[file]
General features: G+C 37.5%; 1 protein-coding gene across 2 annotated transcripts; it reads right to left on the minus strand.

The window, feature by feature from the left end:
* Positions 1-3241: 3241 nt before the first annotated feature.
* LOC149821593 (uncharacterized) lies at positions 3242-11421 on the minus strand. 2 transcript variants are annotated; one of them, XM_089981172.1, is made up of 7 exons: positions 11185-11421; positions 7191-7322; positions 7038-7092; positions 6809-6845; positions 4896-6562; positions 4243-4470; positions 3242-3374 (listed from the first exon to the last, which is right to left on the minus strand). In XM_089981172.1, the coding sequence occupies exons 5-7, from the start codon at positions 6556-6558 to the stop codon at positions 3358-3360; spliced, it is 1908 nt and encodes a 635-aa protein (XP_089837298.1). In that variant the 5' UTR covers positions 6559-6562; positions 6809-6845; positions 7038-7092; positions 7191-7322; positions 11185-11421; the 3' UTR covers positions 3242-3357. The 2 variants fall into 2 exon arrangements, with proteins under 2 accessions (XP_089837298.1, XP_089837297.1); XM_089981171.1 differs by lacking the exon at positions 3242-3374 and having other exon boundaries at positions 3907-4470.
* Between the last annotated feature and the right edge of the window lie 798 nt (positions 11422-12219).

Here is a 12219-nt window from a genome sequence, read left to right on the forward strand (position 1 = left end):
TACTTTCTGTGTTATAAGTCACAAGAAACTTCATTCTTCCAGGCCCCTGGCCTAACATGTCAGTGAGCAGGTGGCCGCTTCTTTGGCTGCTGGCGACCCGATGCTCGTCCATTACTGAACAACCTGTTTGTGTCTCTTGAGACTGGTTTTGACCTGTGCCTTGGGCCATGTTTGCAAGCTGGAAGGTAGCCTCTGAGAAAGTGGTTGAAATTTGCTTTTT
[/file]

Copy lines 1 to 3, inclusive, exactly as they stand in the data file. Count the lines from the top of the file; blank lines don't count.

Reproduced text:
General features: G+C 37.5%; 1 protein-coding gene across 2 annotated transcripts; it reads right to left on the minus strand.

The window, feature by feature from the left end:
* Positions 1-3241: 3241 nt before the first annotated feature.